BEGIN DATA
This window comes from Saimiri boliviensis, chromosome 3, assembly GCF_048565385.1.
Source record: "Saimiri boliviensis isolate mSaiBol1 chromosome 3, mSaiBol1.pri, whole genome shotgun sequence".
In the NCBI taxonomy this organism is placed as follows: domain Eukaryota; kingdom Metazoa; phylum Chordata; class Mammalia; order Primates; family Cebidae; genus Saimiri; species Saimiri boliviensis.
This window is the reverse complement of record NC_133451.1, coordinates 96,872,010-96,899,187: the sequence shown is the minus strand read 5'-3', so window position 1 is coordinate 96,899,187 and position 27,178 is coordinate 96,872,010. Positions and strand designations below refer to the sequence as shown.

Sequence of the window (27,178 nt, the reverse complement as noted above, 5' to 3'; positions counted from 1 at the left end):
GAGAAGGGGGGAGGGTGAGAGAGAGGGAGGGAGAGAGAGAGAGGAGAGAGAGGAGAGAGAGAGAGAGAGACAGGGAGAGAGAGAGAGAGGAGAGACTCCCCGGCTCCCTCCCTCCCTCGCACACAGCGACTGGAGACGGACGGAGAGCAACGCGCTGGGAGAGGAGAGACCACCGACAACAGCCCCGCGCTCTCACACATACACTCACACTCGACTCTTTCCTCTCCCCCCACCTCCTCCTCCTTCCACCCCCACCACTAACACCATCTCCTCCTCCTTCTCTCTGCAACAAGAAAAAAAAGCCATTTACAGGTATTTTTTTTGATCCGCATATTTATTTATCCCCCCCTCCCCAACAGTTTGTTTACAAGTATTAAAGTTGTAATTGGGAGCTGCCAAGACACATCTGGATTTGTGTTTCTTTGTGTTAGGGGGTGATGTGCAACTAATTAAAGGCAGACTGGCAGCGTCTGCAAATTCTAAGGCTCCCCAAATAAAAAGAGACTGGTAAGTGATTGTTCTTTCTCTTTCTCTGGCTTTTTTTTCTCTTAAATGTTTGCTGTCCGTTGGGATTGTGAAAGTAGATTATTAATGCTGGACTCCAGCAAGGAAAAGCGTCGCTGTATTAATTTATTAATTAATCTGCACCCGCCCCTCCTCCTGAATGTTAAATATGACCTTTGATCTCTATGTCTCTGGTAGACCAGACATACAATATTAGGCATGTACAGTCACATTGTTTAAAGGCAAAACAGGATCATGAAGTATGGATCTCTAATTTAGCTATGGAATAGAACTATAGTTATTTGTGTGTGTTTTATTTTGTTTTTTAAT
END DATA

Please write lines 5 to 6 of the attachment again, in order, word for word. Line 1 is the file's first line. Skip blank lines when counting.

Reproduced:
Sequence of the window (27,178 nt, the reverse complement as noted above, 5' to 3'; positions counted from 1 at the left end):
GAGAAGGGGGGAGGGTGAGAGAGAGGGAGGGAGAGAGAGAGAGGAGAGAGAGGAGAGAGAGAGAGAGAGACAGGGAGAGAGAGAGAGAGGAGAGACTCCCCGGCTCCCTCCCTCCCTCGCACACAGCGACTGGAGACGGACGGAGAGCAACGCGCTGGGAGAGGAGAGACCACCGACAACAGCCCCGCGCTCTCACACATACACTCACACTCGACTCTTTCCTCTCCCCCCACCTCCTCCTCCTTCCACCCCCACCACTAACACCATCTCCTCCTCCTTCTCTCTGCAACAAGAAAAAAAAGCCATTTACAGGTATTTTTTTTGATCCGCATATTTATTTATCCCCCCCTCCCCAACAGTTTGTTTACAAGTATTAAAGTTGTAATTGGGAGCTGCCAAGACACATCTGGATTTGTGTTTCTTTGTGTTAGGGGGTGATGTGCAACTAATTAAAGGCAGACTGGCAGCGTCTGCAAATTCTAAGGCTCCCCAAATAAAAAGAGACTGGTAAGTGATTGTTCTTTCTCTTTCTCTGGCTTTTTTTTCTCTTAAATGTTTGCTGTCCGTTGGGATTGTGAAAGTAGATTATTAATGCTGGACTCCAGCAAGGAAAAGCGTCGCTGTATTAATTTATTAATTAATCTGCACCCGCCCCTCCTCCTGAATGTTAAATATGACCTTTGATCTCTATGTCTCTGGTAGACCAGACATACAATATTAGGCATGTACAGTCACATTGTTTAAAGGCAAAACAGGATCATGAAGTATGGATCTCTAATTTAGCTATGGAATAGAACTATAGTTATTTGTGTGTGTTTTATTTTGTTTTTTAAT